Do you own shares of stock that you want to contribute to charity? Before you pull the trigger on a donation, check to see if you are giving away the securities that are best for your tax situation. It can make a big tax difference to itemizers.

The conventional wisdom is to donate low-basis stock you have held a long time. As a result, you can avoid tax on the stock’s appreciation in value. On the other hand, absent any extenuating factors, you might decide to hold onto high-basis stock that you have owned for just a short period of time.

Background: If you donate stock to charity that would have produced a long-term capital gain had you sold it instead of donating it (i.e., you have owned the stock for more than one year), you can deduct the full fair market value (FMV) of the stock on the date of the donation. What’s more, the appreciation in value that occurred during the time you held the stock remains untaxed forever. However, if a sale would have resulted in tax at ordinary income rates had it been sold (i.e., you have owned it for one year or less), your charitable deduction is limited to the basis in the stock. Thus, you might as well keep it.

Example 1: The Crimson Corp. stock you acquired five years ago for $3,000 has a current FMV of $10,000. If you donate the stock to charity, you can deduct the full $10,000. There is no tax due on the $7,000 of appreciation in value.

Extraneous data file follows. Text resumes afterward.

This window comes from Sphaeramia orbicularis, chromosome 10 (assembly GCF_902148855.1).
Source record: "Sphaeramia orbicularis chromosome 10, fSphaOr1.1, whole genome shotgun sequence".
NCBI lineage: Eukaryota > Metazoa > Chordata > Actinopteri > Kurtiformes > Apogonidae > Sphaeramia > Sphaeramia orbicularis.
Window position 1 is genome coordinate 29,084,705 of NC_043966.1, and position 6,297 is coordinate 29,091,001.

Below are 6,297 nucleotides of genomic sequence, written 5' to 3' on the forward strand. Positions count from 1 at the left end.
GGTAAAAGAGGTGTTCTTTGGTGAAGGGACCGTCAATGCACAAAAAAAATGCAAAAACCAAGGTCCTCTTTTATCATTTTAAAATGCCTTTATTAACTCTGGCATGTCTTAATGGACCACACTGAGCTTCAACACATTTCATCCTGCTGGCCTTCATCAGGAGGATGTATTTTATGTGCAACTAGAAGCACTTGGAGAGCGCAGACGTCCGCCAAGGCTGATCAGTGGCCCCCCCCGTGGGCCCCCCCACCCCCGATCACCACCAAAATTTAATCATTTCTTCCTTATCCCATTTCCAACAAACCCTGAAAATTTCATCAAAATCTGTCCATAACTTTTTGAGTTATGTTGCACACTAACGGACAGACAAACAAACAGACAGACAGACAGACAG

Example 2: The Clover Corp. stock you acquired ten months ago for $3,000 has a current FMV of $5,000. If you donate the stock to charity, your deduction is limited to $3,000. Because you receive no tax benefit from the $2,000 appreciation in value, you might want to keep the Clover stock, at least until you have owned it for more than one year. Alternatively, you may sell the stock and donate the proceeds. In that case, you can deduct the full $5,000, but you must report a $2,000 short-term gain.

In other words, if you have a choice between donating low-basis stock held more than one year and high-basis stock held a year or less, the low-stock basis stock is usually the better choice. Of course, other factors may affect your situation.

What should you do with stock that has declined in value? If you will benefit from a tax loss at the end of the year, you might sell the stock and then donate the proceeds to charity. Otherwise, if you simply donate the stock, your deduction is limited to its FMV.

Note that there are other possible reasons for selling or holding a particular stock. For instance, if you hold low-basis, long-term stock that you think is about to skyrocket in value, you may want to keep it for the time being. Conversely, if you own stock that you think has reached its peak, you might donate it now.

Factor this into your year-end tax planning. If you have any questions, consult with your professional advisors.